07/04/2014 11:05 BST | Updated 05/06/2014 06:59 BST

UK Social Housing: How to Get Large Investors Interested

I am a long time serial investor in housing. I have done so corporately and personally for almost 20 years, through the last recession and am still going strong. I have a range of business interests but my investment into housing is the largest single asset class that I hold.

It's a strange choice for someone who for personal reasons is very risk averse, to invest into social housing because on the face of it, it is a risky asset class with very modest returns. So risky that even the government will not invest its money into it. Instead Whitehall looks to pension funds and the City to do so, offering loan guarantees as incentives but sadly meeting with only tiny success and achieving minimal new housing stock in return.

My choice is based on a wish to improve lives. Alongside my co-directors in Houses for Homes we have built up a portfolio of housing that meets the housing needs of some of our most vulnerable citizens; people whom we have got to know and supported through some of the most difficult transitions in their lives and I have seen first hand the impact that good housing can have.

We like solving housing problems and the more complicated they are, the better. Most of our portfolio represents a solution to a long standing housing problem that has confounded other statutory and non statutory agencies. It has resulted in Houses for Homes achieving a niche position and has provided us with a range of experience that equips us to provide lasting solutions that are properly funded and risk managed.

However while sentiment is a powerful motivator, it does not pay the rent and does not attract other investors to the cause. Social housing needs lots of investors and for people and institutions to put their money at risk, it has to pay a return.

Over the years we have learned that risk is best managed when it is clearly understood. For us the risk is not about falling property values but reducing rent rolls. Houses for Homes survived the 2008 property crash intact because throughout the period our properties remained full, rents continued uninterrupted and our leverage of 40% meant we were unconcerned about falling asset values on our balance sheet. The last thing we wanted to do was to sell.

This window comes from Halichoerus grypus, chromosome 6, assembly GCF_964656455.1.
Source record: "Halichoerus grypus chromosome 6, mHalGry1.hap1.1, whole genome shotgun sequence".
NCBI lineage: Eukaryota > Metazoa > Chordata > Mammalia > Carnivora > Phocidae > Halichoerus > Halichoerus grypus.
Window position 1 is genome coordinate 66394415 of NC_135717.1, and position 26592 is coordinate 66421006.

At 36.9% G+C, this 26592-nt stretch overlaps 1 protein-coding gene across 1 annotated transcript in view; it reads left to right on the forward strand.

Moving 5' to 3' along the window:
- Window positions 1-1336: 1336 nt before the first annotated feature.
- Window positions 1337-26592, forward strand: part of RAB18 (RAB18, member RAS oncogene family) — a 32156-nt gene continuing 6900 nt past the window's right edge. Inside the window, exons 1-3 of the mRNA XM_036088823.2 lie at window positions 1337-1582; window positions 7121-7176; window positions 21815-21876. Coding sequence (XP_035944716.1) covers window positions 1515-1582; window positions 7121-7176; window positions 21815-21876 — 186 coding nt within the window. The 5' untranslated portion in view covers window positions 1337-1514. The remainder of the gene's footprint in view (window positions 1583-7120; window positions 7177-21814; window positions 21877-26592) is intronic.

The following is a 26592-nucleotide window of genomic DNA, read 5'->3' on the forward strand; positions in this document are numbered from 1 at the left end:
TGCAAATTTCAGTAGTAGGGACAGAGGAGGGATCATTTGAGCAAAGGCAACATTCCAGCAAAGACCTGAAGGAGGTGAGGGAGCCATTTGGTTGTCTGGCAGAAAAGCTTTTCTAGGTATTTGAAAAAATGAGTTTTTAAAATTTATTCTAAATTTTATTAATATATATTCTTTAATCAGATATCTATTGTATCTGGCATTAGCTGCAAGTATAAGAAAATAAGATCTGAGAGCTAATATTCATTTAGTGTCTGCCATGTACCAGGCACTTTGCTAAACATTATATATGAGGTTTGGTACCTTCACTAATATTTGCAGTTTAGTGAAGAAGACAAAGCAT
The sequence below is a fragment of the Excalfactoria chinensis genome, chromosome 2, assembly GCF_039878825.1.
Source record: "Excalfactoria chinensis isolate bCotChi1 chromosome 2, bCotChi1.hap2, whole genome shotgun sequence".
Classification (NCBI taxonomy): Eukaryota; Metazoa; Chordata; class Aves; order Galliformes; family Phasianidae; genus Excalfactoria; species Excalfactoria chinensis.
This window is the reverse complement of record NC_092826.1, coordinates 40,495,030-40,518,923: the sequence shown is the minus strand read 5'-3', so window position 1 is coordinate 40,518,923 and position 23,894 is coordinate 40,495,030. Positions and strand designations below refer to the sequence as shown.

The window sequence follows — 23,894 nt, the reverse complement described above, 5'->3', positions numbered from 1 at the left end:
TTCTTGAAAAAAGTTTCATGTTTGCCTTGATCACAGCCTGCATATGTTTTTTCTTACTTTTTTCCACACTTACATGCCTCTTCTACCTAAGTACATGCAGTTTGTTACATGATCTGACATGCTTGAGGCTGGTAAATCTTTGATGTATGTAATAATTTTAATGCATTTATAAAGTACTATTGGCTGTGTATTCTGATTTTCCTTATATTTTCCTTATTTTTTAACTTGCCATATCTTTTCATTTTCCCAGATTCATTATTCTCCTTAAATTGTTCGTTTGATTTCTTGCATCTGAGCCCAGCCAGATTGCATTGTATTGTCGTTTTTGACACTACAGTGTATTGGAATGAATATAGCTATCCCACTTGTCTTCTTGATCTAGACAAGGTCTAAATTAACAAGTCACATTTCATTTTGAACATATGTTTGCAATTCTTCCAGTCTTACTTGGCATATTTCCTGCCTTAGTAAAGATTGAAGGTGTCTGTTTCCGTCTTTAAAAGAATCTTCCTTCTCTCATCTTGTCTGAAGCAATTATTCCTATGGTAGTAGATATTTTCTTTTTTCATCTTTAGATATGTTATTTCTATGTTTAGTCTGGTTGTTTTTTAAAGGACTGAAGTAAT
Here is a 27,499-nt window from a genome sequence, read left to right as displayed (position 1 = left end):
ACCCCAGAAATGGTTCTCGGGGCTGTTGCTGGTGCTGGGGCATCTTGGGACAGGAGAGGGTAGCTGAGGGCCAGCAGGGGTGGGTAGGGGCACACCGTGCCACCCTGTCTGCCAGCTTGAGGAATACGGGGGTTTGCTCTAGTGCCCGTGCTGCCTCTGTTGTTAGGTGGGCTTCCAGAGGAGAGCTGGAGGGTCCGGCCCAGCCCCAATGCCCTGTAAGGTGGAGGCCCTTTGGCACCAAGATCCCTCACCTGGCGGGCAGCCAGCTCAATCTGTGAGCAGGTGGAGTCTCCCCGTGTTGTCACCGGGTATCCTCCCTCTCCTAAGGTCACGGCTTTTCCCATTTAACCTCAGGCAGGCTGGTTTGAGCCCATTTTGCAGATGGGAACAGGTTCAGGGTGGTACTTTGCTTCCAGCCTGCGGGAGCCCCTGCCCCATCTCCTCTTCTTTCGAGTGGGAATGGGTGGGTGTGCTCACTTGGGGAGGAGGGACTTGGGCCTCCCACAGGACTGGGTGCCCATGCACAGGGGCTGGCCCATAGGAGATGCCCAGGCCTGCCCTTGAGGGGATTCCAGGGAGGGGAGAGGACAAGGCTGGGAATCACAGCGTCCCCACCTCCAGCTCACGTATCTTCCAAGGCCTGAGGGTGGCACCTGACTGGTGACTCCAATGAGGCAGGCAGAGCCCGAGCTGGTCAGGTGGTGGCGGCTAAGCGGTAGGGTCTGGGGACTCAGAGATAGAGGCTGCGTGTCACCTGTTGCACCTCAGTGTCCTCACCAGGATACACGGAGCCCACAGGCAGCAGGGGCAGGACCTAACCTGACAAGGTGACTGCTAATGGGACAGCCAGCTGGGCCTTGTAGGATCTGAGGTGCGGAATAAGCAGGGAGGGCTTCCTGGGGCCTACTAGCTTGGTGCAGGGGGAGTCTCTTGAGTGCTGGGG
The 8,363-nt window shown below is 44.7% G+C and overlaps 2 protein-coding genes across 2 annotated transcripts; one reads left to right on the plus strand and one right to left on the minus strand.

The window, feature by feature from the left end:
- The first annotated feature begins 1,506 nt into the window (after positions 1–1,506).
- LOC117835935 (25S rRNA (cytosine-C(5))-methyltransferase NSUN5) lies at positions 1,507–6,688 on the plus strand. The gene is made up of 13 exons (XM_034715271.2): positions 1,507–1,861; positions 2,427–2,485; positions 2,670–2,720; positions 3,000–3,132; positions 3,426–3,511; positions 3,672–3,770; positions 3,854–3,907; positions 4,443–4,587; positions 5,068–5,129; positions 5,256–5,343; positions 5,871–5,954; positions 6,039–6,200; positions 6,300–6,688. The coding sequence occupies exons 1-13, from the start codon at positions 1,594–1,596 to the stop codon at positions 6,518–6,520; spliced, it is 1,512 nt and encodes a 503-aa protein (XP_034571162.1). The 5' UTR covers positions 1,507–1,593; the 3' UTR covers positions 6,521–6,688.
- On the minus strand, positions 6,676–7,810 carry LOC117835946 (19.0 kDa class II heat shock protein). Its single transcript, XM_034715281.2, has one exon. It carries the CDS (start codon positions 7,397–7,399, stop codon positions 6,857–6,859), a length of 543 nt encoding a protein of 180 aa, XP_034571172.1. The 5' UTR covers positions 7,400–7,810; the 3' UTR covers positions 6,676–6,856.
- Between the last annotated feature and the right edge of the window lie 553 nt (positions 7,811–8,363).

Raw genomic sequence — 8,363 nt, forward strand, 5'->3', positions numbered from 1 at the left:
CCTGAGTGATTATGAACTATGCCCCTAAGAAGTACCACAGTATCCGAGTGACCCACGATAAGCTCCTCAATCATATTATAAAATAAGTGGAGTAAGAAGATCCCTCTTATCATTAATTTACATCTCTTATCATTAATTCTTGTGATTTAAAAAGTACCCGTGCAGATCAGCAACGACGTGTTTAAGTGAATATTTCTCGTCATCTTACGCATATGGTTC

So how do you maintain a rent roll and keep properties full? In short, develop only the property for which you know there is an enduring demand. By ensuring your tenants can afford the rent and that your property is well managed, the tenants will want to stay. While this is easier said than done, we and our registered social landlord partners have tenants that have been with us for over 10 years so it must be possible.

The rented sector needs more than the amateur buy to let landlord if we are to achieve the scale of new housing and the rental levels that we want to see in our country. The government is correct when it points to the trillions of pounds of institutional funds available for investment into social housing but to this point Westminster has done little more than that. The last budget made no meaningful contribution to the social housing stock.

Houses for Homes has spoken to those institutions and they have confirmed that the money is there but only if the housing is already in existence with a rent roll in place. Large scale investors are even more risk averse than I am and will not contemplate any involvement in the building or development of stock. If an RSL has a portfolio big enough, is not leveraged beyond 70% and its existing borrower does not enforce a covenant it may have on the lending, then the institutions may get involved.

Secondly, institutional investors are looking for scale. These are big funds which want to spend £300m+ in a single transaction and really are not interested in anything less. Only the largest housing associations can get involved and it is easy to see why the government cannot and will not achieve the outcome we all need unless a method can be found to bridge the gap between housing development and long term housing investment.

So it's another housing problem and as I said earlier, we like solving housing problems via investment.

My co-directors and I have made our personal investments in order to solve this housing problem. Now we are giving large property investors a platform that satisfies their needs for risk management and predictable returns. We are utilising the Real Estate Investment Trust regime and Houses for Homes will be the first social housing REIT. This creates a tax efficient environment for investors to finance newly built housing stock and achieve the balance of rental affordability and strong returns.

The company has a substantial order book of new properties for which we have evidence of long term need and a financial framework that makes them deliverable for tenants whilst being serviceable in terms of maintaining the standard of accommodation. We are sticking to the same, successful strategy that has served us as private investors well for almost 20 years.

Critics might argue that we are simply building a bigger personal portfolio, but the reality is we are investing into housing supply and providing a platform for scale. Large institutions want portfolios of "settled stock", by which they mean stock that has been built with a settled and proven rent roll and adequate management arrangements. Houses for Homes intends to supply them with what they want. We are able to provide them with the scale they need and they will accept a return consistent with the requirements of social housing rent affordability.

To us this is the obvious solution to the log jam of housing supply and I'm excited about the potential we hope to unlock with our institutional investment partners.